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A good example of the distinctive brass basket hilted sword introduced for Scottish Infantry officers in Highland Regiments in 1798. It was replaced by the regulation steel hilted 1828 pattern three decades later. The sword type was used throughout the Napoleonic War period. This example retains some of its original gilt finish to the hilt.
The basket guard is made of rounded bars and flattened plates in the usual manner with forward loop guards and a scroll guard terminal to the rear quillon. The upper terminals of the guard arms are fixed onto a ring inside which the stem of the pommel is fixed. The pommel is dome-shaped with a pronounced integral button.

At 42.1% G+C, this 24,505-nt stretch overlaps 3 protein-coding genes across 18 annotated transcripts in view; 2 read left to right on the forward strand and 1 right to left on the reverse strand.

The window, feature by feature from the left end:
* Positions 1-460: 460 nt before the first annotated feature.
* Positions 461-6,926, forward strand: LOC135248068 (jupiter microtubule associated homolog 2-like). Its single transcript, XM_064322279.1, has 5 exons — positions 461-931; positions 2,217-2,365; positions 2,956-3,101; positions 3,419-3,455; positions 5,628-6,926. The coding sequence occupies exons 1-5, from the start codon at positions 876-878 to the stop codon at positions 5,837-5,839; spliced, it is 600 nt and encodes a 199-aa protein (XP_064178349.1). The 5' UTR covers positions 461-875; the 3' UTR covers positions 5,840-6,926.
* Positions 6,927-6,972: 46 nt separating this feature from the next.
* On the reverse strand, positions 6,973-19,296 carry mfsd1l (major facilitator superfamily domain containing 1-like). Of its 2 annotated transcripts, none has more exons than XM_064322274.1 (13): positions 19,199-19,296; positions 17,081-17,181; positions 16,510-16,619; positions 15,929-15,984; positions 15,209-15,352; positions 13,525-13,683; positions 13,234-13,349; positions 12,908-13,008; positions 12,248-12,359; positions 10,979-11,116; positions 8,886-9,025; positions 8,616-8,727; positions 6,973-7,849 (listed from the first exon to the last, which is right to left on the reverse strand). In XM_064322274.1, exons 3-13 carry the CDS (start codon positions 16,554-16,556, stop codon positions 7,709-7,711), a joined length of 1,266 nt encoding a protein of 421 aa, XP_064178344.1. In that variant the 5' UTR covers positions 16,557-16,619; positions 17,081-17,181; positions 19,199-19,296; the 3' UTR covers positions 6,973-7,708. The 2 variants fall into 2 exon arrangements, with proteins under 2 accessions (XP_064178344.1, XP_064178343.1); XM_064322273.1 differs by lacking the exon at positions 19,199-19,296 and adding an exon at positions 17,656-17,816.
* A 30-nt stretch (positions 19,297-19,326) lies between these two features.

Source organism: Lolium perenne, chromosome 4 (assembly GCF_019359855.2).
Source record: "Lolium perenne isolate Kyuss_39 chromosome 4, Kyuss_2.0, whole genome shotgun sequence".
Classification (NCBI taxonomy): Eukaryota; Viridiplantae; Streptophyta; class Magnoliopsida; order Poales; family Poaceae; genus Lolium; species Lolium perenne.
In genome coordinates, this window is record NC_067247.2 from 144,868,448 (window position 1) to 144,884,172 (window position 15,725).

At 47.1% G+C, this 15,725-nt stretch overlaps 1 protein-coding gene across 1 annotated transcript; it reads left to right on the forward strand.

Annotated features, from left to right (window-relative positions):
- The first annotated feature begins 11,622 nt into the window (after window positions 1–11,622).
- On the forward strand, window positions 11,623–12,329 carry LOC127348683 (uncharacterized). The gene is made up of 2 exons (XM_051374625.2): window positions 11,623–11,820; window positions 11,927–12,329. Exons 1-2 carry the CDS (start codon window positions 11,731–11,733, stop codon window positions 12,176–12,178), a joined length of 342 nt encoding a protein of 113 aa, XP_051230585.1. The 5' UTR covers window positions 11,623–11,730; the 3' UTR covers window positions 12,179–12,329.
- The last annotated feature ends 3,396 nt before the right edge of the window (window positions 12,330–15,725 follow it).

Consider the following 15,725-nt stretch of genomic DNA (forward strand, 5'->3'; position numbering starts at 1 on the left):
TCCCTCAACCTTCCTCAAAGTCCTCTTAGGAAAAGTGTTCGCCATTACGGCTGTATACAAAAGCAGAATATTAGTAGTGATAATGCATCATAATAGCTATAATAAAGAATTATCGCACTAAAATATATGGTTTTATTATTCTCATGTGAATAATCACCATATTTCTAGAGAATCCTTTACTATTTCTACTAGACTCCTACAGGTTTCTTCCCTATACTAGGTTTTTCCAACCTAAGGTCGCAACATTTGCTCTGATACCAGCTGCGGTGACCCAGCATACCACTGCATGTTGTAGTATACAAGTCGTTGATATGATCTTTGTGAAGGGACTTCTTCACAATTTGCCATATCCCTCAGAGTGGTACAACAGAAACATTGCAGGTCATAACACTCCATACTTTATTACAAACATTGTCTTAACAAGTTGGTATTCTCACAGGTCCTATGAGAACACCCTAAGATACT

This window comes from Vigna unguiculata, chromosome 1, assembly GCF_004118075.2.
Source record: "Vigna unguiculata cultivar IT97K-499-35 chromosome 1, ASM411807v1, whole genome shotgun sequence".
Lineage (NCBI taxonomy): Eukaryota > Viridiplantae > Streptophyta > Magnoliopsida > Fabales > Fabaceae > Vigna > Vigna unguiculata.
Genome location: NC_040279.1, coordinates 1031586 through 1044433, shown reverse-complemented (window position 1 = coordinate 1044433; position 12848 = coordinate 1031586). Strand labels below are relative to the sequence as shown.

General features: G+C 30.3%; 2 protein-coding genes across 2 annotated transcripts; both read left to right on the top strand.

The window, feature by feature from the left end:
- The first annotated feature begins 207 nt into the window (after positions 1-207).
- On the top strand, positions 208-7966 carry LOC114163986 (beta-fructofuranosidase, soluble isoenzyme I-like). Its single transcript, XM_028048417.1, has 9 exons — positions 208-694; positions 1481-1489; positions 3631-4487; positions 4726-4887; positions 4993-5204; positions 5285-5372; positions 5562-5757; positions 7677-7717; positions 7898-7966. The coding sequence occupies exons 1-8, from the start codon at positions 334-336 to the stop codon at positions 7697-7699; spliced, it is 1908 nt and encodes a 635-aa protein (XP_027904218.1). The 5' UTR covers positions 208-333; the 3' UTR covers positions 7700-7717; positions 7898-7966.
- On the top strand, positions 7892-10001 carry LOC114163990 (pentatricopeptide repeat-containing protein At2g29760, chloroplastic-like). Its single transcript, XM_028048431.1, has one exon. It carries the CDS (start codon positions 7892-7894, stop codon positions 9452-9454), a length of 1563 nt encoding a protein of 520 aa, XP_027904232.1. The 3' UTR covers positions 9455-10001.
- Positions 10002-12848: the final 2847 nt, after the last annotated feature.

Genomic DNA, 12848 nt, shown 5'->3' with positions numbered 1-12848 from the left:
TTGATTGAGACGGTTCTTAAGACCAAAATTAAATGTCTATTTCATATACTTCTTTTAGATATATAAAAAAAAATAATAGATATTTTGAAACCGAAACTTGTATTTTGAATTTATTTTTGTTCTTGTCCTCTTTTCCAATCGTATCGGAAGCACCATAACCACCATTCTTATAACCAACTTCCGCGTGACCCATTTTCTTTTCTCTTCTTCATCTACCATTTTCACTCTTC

The plain, double-edged, gently tapering blade is 32.25 inches (82 cm) long, of lenticular section and of fine quality. It has a short ricasso 3 inches (7.5 cm) from which a central fuller commences and extends for 8 inches (20 cm) along the middle of the blade on each side. The grip is spirally grooved and covered with shagreen bound with twisted brass wire and mounted with brass ferrules top and bottom.
An example of this sword type is illustrated in John Wallace, Scottish Swords & Dirks, Fig 47, Arms & Armour Press, 1970, which is in the National Museums of Scotland Collection. See also Cyril Mazansky, Boydell Press, 2005, “British Basket-Hilted Swords”, pages 1 to 133, for examples housed in various Scottish museums and collections.
Brass is less robust than iron and as a result these swords were more susceptible to damage than the more usual iron hilted swords. The hilts of many surviving published examples have bars missing, are out of shape, and often with repairs. The hilt of this sword retains its original condition and shape. The blade has insignificant patches of blackened rust and age staining in places and the shagreen on the grip is worn in small parts. The overall length of the sword is WWWWWWW